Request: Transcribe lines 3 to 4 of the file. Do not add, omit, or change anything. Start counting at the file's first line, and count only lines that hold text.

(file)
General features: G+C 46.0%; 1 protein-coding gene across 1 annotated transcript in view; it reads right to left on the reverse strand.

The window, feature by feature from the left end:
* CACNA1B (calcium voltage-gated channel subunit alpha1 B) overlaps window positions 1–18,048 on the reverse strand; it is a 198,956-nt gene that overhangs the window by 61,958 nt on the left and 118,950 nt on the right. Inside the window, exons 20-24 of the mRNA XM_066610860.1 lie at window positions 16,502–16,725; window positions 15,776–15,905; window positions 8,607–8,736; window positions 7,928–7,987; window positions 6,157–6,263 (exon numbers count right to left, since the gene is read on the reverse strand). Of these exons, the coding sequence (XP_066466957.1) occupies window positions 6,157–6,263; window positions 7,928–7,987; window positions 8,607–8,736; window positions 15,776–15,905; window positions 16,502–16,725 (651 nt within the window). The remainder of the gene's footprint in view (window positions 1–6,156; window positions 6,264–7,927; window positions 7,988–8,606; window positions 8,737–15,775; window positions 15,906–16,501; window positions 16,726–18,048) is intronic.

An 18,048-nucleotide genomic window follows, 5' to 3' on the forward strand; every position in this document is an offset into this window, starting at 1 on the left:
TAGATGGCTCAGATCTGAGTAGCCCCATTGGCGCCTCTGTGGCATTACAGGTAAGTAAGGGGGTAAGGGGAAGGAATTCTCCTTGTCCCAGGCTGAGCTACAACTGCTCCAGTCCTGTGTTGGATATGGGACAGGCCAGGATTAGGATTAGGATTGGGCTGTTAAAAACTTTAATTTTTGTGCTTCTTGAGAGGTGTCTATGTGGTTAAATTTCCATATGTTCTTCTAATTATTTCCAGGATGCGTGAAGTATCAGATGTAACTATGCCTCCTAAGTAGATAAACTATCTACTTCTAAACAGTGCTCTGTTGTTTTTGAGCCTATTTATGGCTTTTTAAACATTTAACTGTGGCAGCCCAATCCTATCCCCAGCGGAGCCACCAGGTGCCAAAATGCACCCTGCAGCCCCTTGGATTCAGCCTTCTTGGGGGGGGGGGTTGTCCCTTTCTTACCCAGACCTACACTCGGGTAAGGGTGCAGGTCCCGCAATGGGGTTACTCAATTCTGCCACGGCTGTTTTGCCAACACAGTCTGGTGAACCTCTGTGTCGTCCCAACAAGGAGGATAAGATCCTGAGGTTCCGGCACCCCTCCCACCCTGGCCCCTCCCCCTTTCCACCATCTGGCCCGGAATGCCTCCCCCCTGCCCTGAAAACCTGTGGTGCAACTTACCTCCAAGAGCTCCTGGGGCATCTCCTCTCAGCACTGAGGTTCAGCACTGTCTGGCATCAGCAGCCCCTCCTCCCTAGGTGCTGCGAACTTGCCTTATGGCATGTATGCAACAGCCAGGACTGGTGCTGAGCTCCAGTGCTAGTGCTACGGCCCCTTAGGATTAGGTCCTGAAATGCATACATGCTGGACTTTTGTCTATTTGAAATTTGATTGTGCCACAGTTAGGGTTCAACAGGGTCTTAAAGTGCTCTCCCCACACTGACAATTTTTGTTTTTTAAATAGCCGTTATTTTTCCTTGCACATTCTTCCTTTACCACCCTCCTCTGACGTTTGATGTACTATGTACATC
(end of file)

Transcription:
* CACNA1B (calcium voltage-gated channel subunit alpha1 B) overlaps window positions 1–18,048 on the reverse strand; it is a 198,956-nt gene that overhangs the window by 61,958 nt on the left and 118,950 nt on the right. Inside the window, exons 20-24 of the mRNA XM_066610860.1 lie at window positions 16,502–16,725; window positions 15,776–15,905; window positions 8,607–8,736; window positions 7,928–7,987; window positions 6,157–6,263 (exon numbers count right to left, since the gene is read on the reverse strand). Of these exons, the coding sequence (XP_066466957.1) occupies window positions 6,157–6,263; window positions 7,928–7,987; window positions 8,607–8,736; window positions 15,776–15,905; window positions 16,502–16,725 (651 nt within the window). The remainder of the gene's footprint in view (window positions 1–6,156; window positions 6,264–7,927; window positions 7,988–8,606; window positions 8,737–15,775; window positions 15,906–16,501; window positions 16,726–18,048) is intronic.

An 18,048-nucleotide genomic window follows, 5' to 3' on the forward strand; every position in this document is an offset into this window, starting at 1 on the left: